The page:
Toronto Star

Cordelia Strube: one of Heather Mallick's best arts-and-smarts people of 2010!

On Monday, December 27, 2010, Toronto Star columnist Heather Mallick announced her list of the 'best arts-and-smarts people' of 2010. Alongside American novelist Joyce Carol Oates and Obama assistant Elizabeth Warren was Lemon author Cordelia Strube.

From The Star:

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Saudade reviewed in the Star's roundup of travel books

By Michael Hanlon
Toronto Star
December 13 2008

Anik See's Saudade is another title that requires explanation. It's a Portuguese word with no direct English translation. But a Portuguese friend tells me it means a longing for somewhere, someone or an experience that is now past.

For See, who travels widely but divides the rest between Canada and the Netherlands, it seems to represent relishing a simple life and regretting modern, stifling intrusions on old shores (as in new developments in old Amsterdam).

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The Steve Machine draws accolades from the Star

By Geoff Pevere
Toronto Star
November 23 2008

Of the three human enterprises most often named as means to defy death — religion, art and sex — Mike Hoolboom's novel The Steve Machine is most heartily concerned with the latter two.

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The Star celebrates new Coach House AGO exhibit

In a Toronto Star profile of the transformed AGO, published on November 14 (the gallery's official public opening day), Peter Goddard gave a rave review of the Coach House Press exhibit. And while he found the space devoted to artist David Milne somewhat 'excessive,' suggesting the gallery 'give a little more breathing space to the bacchanalian spirit coming from its riotous installation of art associated with Coach House Press,' Coach Housers couldn't get enough of Milne, who also has a piece adorning their walls.

Toronto Star on HTO and historic mills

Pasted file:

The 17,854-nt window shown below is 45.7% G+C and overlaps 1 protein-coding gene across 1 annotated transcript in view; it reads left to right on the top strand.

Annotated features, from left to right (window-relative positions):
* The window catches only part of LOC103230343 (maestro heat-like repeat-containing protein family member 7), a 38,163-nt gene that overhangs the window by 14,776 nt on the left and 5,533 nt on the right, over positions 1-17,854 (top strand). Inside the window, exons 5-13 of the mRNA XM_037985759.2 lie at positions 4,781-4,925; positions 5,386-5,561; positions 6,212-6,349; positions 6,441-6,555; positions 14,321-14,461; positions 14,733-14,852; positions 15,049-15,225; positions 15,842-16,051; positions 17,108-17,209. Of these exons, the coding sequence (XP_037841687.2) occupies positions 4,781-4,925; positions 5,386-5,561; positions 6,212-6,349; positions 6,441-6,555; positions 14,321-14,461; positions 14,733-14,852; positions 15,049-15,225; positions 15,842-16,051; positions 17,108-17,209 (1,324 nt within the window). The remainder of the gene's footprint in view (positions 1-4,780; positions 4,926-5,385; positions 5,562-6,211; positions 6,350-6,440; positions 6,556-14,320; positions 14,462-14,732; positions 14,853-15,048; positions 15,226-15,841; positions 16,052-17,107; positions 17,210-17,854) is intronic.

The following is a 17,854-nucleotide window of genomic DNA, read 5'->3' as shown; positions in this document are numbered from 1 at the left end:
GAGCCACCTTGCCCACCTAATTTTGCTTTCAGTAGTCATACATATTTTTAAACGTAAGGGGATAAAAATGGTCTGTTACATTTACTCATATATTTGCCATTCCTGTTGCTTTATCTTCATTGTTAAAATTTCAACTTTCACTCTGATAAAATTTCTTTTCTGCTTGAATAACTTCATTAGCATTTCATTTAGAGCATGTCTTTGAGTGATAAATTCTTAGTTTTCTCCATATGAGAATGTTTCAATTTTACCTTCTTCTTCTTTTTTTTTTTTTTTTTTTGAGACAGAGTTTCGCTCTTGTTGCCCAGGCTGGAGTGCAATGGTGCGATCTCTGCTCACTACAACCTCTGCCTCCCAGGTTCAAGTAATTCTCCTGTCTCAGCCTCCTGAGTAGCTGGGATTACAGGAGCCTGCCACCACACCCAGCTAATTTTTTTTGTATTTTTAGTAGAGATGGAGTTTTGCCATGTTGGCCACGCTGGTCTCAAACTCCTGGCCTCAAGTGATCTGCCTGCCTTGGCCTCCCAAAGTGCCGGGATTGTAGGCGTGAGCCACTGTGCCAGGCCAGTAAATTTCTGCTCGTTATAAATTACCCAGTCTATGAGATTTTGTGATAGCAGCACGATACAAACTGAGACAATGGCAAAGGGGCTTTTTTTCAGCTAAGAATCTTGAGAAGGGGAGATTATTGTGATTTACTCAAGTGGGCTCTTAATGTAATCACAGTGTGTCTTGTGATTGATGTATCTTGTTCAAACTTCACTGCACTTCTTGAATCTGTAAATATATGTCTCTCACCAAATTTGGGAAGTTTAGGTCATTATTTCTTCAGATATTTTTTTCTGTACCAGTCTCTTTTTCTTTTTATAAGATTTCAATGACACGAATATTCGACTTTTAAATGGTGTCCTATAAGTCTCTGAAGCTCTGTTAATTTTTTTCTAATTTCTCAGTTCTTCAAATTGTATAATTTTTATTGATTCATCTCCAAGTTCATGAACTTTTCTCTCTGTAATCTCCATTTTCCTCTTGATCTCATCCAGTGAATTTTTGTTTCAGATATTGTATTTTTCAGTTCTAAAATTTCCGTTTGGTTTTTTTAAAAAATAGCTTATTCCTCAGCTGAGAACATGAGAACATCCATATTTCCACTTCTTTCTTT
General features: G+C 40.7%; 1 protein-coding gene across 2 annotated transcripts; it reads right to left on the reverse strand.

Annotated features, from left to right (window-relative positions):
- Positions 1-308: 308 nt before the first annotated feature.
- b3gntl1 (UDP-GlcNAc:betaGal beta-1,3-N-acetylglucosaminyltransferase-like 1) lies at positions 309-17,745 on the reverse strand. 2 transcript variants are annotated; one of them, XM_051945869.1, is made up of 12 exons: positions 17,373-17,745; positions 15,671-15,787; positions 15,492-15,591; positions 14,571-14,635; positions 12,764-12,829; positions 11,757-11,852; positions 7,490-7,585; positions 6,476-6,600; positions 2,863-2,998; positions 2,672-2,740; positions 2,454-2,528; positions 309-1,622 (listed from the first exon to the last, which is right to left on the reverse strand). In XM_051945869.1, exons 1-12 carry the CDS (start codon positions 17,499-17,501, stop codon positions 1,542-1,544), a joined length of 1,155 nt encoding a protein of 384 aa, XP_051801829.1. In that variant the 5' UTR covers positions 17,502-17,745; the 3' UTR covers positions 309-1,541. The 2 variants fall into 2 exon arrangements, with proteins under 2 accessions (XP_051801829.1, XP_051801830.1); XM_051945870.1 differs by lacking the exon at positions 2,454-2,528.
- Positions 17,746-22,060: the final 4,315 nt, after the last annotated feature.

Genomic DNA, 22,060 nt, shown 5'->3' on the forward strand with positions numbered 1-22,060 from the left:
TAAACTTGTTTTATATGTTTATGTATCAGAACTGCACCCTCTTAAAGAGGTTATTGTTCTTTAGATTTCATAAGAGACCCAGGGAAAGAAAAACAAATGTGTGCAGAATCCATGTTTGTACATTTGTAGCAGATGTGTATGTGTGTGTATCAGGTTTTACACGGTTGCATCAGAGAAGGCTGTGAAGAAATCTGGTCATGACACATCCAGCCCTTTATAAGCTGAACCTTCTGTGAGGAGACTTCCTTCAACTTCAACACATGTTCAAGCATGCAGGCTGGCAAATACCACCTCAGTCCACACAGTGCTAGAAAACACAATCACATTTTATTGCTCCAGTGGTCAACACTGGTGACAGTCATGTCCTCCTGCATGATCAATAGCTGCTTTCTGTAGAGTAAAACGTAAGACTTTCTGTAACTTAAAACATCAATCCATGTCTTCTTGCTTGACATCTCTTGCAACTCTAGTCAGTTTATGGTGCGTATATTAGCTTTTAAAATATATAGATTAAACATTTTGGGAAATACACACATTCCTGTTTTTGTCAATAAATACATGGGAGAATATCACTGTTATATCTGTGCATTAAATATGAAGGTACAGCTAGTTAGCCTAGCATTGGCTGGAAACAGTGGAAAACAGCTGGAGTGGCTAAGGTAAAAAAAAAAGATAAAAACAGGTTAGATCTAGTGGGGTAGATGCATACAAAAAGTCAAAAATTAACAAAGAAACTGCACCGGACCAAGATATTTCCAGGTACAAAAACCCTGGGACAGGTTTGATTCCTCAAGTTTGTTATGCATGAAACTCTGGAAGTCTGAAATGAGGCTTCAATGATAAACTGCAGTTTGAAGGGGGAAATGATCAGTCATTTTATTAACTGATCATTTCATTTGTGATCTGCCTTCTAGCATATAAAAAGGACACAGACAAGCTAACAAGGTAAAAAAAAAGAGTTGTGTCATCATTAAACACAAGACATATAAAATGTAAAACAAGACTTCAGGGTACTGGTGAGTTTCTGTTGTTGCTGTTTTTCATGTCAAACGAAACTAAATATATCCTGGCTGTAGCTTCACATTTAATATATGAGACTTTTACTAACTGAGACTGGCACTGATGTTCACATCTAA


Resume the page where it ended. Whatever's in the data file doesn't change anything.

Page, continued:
The Toronto Star's Kenneth Kidd explores the intersection of his own family history and Toronto's political and natural histories in an article that draws from HTO, the latest non-fiction release from Coach House Books.

From the article:

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HTO

Saudade featured in the Toronto Star

Today’s edition of the Toronto Star (September 25th, 2008) features a vivid excerpt from Anik See’s travel memoir, Saudade, which launches tonight at Type Books in Toronto.

Visit the link below to read the whole story.

We were going to drive to Darwin, and it's a long drive, but I wanted to see something authentic.

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The Star Reviews Jen Currin's Hagiography

By Barbara Carey
Toronto Star

There’s a passage in When the Devil Holds the Candle, by the Norwegian mystery writer Karin Fossum, in which her detective, obviously a literary sort, reflects on what he likes about poetry: "It's like playing Virtual Reality, he thought. Poof! -- and you're in a different landscape."

The landscape in both of today’s collections is familiar, in a way.

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Toronto Star raves about Stunt

By Patricia Robertson
Toronto Star
April 20, 2008

Shipwrecked in magic Parkdale

A local playwright has an entertaining ball with a rich kingdom around the King car

April 20, 2008

Patricia Robertson

Claudia Dey's magical and sensuous first novel, Stunt, is a triumphant launch to the award-winning playwright's literary career. Dey has produced a remarkable piece of magic realism.

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Sean Dixon profiled in the Toronto Star

Sean Dixon, author of The Girls Who Saw Everything, was interviewed by the Toronto Star this Monday, July 9, on the day of his Scream in High Park performance.

See the interview at http://www.thestar.com/entertainment/article/233736.

Employing a novel approach to playwriting

July 09, 2007
Vit Wagner<
Publishing Reporter

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Toronto Star roots for The Milk Chicken Bomb

By Nancy Wigston
Toronto Star
June 17, 2007

A lonely schoolyard prince plots some choice revenge

Calgary rocker debuts with a 10-year-old hero who remains as nameless as his unspoken fear, but we cheer the kid on in the end

June 17, 2007

Nancy Wigston

The Milk Chicken Bomb

by Andrew Wedderburn

Coach House, 291 pages, $21.95

This odd, mysterious first novel is narrated by a 10-year-old boy living in the fictional town of Marvin, outside Calgary.

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